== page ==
Posts Tagged ‘Madrid’

The Spanish revolution

“We are ordinary people. We are like you: people, who get up every morning to study, work or find a job, people who have family and friends. People, who work hard every day to provide a better future for those around us.”

These are the first words of the manifesto of the “Spanish revolution”, the protest that began with a march through Madrid on the 15 May, led by young Spaniards angry at mass unemployment, austerity measures and political corruption.

The march turned into a spontaneous sit-in on the popular Plaza del Sol, which has now been mirrored in 57 other cities. Independent of any political party or trade union, the protesters’ ranks have been swollen by 2.0 campaigns on social networking sites and Twitter.

Young people are there because they’re worried about the future. 43% of them have no jobs as Spain’s young generation has been hard-hit by the crisis. Many highly-qualified graduates are forced to work as low-paid interns for years and a growing number have moved back home to live with their parents. However, the protest now includes all kind of people and thousands gather every evening, while hundreds have been camping out for over a week.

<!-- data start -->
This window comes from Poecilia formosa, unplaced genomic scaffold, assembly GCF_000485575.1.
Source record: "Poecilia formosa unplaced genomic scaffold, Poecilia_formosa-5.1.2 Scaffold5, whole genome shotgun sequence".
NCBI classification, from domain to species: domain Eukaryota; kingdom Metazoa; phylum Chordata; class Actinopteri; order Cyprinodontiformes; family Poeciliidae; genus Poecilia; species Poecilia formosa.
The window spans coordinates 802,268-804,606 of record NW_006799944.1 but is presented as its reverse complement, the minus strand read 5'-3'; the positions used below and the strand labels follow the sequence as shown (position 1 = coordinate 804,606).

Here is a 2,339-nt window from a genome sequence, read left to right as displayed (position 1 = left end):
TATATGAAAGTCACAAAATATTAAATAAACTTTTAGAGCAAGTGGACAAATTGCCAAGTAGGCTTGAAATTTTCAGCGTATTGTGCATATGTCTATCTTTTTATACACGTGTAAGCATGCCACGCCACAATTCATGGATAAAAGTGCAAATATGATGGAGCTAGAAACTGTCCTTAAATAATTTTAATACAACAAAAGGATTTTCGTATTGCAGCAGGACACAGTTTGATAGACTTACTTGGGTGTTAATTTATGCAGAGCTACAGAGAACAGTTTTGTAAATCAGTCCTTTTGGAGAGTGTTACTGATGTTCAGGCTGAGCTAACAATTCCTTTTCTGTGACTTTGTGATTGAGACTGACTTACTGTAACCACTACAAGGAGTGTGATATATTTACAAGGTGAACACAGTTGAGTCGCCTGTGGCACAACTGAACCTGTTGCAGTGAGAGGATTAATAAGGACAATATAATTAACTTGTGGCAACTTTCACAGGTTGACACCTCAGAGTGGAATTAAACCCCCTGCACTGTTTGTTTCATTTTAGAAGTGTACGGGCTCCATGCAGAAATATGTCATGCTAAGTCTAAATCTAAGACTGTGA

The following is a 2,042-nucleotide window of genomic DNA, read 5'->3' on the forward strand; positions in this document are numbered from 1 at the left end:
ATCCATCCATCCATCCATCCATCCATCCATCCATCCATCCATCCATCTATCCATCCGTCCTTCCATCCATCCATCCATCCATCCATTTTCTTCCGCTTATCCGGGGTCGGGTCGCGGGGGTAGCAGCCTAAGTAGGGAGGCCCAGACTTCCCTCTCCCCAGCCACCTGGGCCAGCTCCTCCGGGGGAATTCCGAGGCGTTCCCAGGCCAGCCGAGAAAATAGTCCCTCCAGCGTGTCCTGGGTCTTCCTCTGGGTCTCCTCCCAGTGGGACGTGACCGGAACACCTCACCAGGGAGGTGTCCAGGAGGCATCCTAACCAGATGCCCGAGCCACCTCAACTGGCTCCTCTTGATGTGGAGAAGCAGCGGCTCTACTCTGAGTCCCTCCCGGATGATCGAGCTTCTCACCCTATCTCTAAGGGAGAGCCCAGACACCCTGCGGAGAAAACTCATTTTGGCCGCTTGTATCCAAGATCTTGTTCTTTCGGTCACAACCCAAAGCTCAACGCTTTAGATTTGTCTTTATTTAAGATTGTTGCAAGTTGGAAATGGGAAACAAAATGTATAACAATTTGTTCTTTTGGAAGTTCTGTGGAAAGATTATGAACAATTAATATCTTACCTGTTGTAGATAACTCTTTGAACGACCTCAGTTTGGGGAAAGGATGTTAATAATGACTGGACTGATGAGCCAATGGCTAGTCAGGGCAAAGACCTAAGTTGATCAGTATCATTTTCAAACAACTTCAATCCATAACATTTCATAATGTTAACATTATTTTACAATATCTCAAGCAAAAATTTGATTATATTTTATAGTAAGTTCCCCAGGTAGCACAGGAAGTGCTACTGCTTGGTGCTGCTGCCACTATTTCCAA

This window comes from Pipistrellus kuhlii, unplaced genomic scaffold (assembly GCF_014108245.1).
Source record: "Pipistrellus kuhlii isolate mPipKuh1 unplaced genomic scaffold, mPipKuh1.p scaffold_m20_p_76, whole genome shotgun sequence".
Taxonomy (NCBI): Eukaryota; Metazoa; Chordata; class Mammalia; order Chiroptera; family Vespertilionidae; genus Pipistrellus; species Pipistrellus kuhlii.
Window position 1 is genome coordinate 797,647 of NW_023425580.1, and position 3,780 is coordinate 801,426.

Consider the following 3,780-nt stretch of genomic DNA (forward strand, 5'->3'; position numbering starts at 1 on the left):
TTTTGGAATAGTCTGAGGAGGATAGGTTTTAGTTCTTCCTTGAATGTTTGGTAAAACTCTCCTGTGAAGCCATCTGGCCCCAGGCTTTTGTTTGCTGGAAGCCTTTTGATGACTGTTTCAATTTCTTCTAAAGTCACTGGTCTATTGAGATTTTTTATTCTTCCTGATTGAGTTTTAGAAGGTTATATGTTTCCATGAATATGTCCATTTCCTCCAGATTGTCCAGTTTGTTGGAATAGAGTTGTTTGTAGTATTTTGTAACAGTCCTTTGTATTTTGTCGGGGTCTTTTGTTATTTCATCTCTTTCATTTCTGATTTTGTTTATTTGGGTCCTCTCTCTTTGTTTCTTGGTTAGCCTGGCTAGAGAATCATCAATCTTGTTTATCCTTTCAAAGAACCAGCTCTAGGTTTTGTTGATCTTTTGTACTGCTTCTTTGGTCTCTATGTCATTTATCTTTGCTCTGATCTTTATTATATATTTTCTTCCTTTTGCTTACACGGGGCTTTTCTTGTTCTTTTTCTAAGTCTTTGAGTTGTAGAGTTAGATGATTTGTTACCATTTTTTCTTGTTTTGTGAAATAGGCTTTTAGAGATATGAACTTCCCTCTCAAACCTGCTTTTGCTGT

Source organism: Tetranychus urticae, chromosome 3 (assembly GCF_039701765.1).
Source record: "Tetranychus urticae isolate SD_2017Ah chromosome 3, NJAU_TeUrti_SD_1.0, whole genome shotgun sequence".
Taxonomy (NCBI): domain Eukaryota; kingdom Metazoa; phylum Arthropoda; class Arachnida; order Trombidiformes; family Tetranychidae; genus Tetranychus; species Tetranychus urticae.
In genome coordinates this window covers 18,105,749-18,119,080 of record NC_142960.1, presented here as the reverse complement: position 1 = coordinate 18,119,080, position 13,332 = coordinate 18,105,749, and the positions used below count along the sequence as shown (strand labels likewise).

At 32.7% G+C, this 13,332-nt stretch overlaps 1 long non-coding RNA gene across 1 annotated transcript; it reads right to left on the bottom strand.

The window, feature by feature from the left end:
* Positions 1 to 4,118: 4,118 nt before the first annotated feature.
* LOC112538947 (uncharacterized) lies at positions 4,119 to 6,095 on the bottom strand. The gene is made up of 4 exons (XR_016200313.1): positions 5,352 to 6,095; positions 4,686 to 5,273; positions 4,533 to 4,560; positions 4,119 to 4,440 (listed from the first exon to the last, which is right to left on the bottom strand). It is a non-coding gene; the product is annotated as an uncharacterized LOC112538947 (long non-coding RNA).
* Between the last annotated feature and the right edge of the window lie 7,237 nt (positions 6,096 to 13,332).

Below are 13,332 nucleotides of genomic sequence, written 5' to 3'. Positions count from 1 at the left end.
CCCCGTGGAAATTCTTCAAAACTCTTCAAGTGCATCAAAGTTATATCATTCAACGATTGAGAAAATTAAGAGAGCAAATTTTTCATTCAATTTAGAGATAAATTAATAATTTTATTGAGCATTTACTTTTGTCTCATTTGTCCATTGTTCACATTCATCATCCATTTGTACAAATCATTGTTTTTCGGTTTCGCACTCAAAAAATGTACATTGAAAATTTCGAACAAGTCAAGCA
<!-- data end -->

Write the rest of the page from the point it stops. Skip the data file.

The tide has turned this weekend after the Spain’s opposition conservative People’s Party (PP) won the local elections, but the protesters believe that it will be “more of the same old thing”.

“I think I can change it. I think I can help. I know that together we can. I think I can help. I know that together we can.”

See the manifesto (in English)

See the images

Ferran from Barcelona, Spain

 

 

Hola everyone!

No Comments » Written on October 12th, 2009 by
Categories: Spain
Tags: , , ,

This was the message at the heart of Madrid’s 2016 bid, a nice-sounding tagline promoting equality and inclusion in sport that could be understood worldwide.

Madrid wanted the Olympic Games to include everyone and had started a diverse range of cultural and sporting events across the city to harness the passion of people of all ages and social backgrounds. The volunteer numbers and polls demonstrated the large amount of support from the people, too.

In the end though, Rio won the bid, leaving Madrid without the 2016 Olympics – and the history of sports and advertising without one of the first major cross-cultural claims ever seen.

“Hola everyone” on YouTube

Ferran from Barcelona, Spain